WASHINGTON – With the two major parties’ nominees for president apparently decided and attention turning to their vice-presidential choices, an old question inevitably arises in certain circles – how to corral the “Catholic vote” in November.
But the topic is being met with increasing skepticism by some who believe American Catholics base their votes on nearly as many factors as there are American Catholics.
“Politicians and media people love to think there is” a Catholic vote, said John Farina, an associate professor of religious studies at George Mason University in Fairfax, Va. “And the political parties are always able to find people who will tell them there is a Catholic vote and this is how you get it.”
But that does not make it so, added Prof. Farina, who believes that “most Catholics base their votes on reasons other than their Catholicism” – because they are blue-collar or white-collar, Hispanic or not Hispanic, white or black, military veterans or not.
Some commentators have made much of the fact that exit polls showed Catholic voters favoring Democratic presidential candidate Sen. Hillary Clinton over the presumptive Democratic nominee, Sen. Barack Obama, sometimes by a wide margin and particularly in some of the “swing states” seen as crucial to a Democratic win in November.
In Pennsylvania, for example, 70 percent of the Catholic voters in the Democratic primary chose Sen. Clinton over Sen. Obama. In Ohio, she took 65 percent of the Catholic vote.
That has led to speculation that Obama might have a “Catholic problem” when he runs against the expected Republican nominee, Sen. John McCain, in November. Sen. Clinton’s Democratic supporters who are Catholic might not transfer their allegiance to Obama but might instead vote Republican, the argument goes.
The commentators also point to the fact that many of the swing states have an above-average share of Catholic voters. The population of Pennsylvania and New Hampshire are each 29 percent Catholic, while Nevada is 31 percent Catholic. In Florida and New Mexico, 26 percent of the population is Catholic.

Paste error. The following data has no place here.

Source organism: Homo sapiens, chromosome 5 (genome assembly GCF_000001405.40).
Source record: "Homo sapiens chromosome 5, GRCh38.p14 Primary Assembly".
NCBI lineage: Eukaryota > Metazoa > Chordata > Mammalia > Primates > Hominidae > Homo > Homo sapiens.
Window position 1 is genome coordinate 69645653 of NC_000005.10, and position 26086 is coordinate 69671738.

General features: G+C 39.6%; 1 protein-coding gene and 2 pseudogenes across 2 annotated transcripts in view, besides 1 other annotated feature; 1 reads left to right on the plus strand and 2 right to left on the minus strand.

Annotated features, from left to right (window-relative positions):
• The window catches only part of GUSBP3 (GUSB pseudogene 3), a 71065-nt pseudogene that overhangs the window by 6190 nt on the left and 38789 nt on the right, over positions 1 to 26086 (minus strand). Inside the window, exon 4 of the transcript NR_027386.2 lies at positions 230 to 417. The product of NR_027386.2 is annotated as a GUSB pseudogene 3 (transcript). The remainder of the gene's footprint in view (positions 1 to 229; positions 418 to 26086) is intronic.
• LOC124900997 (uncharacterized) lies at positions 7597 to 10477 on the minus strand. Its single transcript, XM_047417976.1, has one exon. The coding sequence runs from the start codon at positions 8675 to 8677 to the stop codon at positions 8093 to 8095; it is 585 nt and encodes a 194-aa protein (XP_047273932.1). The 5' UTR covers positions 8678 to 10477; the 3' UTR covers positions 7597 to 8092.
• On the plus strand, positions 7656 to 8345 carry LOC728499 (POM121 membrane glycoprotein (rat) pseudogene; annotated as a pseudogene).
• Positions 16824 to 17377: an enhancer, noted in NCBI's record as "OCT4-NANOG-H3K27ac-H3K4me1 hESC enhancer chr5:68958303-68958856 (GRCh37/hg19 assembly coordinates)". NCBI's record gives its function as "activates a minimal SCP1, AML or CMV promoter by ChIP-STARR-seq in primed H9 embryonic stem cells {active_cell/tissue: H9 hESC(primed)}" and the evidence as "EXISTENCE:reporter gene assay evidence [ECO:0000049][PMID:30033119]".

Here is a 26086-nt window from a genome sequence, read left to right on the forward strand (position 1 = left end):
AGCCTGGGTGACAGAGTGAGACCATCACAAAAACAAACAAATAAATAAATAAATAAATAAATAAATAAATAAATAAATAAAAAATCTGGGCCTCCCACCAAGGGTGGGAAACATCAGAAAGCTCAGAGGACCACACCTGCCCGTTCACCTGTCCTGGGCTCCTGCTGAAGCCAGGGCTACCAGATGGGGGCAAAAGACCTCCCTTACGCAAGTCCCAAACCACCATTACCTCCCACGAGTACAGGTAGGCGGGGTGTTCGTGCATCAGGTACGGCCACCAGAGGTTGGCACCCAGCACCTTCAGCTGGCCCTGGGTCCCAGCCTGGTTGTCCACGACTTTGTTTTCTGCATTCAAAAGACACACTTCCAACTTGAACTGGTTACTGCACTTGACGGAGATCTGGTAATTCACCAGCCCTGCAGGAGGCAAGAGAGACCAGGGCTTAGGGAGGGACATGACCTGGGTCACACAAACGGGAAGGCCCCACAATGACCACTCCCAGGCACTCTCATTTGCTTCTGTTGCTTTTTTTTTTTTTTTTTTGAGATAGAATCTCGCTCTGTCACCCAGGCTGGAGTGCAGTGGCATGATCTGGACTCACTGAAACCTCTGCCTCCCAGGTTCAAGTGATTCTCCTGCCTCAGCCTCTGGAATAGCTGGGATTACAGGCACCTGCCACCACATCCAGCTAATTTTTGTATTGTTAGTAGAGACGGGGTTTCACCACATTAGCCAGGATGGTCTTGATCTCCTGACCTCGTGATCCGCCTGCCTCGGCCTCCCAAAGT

Catholics currently make up 23.9 percent of the U.S. population, according to the U.S. Religious Landscape Survey of the Pew Forum on Religion & Public Life.
Looking at the question from the opposite angle, Douglas Belkin of The Wall Street Journal recently wrote that “the observant white Catholic vote” – generally considered reliably Republican because of issues such as abortion and embryonic stem-cell research – “might be up for grabs” this year because Catholics “appear to be more concerned about the economy and the war in Iraq.”
Chris Korzen, executive director of Catholics United, a nonpartisan group organized to promote the principles of Catholic social teaching in political discourse, said in a commentary for the Huffington Post that Mr. Belkin’s story was “nothing short of old news” for those who “work in the Catholic trenches.”
“Republicans and Democrats alike take note: Catholics – conservative or otherwise – have always been in play,” he wrote. “However concerned about issues like abortion and same-sex marriage Catholic voters might be, these matters are part of a larger package of moral concerns that bear directly on the common good.”
David Carroll Cochran and his father, Clarke E. Cochran, were wrestling with some of the various issues that Catholic voters have to balance when they decided to write “The Catholic Vote: A Guide for the Perplexed,” published earlier this year by Orbis Books.
“If you take all Catholics together they don’t constitute a single voting bloc, although there are some groups that have certain patterns,” said David Cochran, an associate professor of politics at Loras College in Dubuque, Iowa, and director of the Archbishop Kucera Center for Catholic Intellectual and Spiritual Life at the college and the Archdiocese of Dubuque.
But those subgroups – including Latino Catholics, women Catholics and African-American Catholics, all more likely to vote Democratic than the general population – might vote the way they do more because they are Hispanic or female or African-American than because they are Catholic, he added.
David Cochran and his father, a professor of political science at Texas Tech University in Lubbock, wanted to explore “more than just the empirical data,” he told Catholic News Service in a June 4 telephone interview. They wanted to help other Catholics grapple with the complex topic of how Catholic social teaching should affect their votes.
Faced with those on one side who believe that one issue – abortion – “trumps all others” in making electoral choices and those on the other side who think the whole range of issues on which Catholic teaching takes a stand should be given equal weight, the Cochrans came down on the side of neither.
Although certain issues – including abortion, stem-cell research, war and peace and economic justice – are “always on the table,” David Cochran said, others might become more important in one election than another. In 2008, those issues would include immigration and torture, he said.
“Political compromise is the choice to maximize the good that can realistically be achieved,” the Cochrans say in their book. “In voting, political compromise is to choose among flawed candidates, who in most elections might advance some, but not all, important Catholic moral principles.”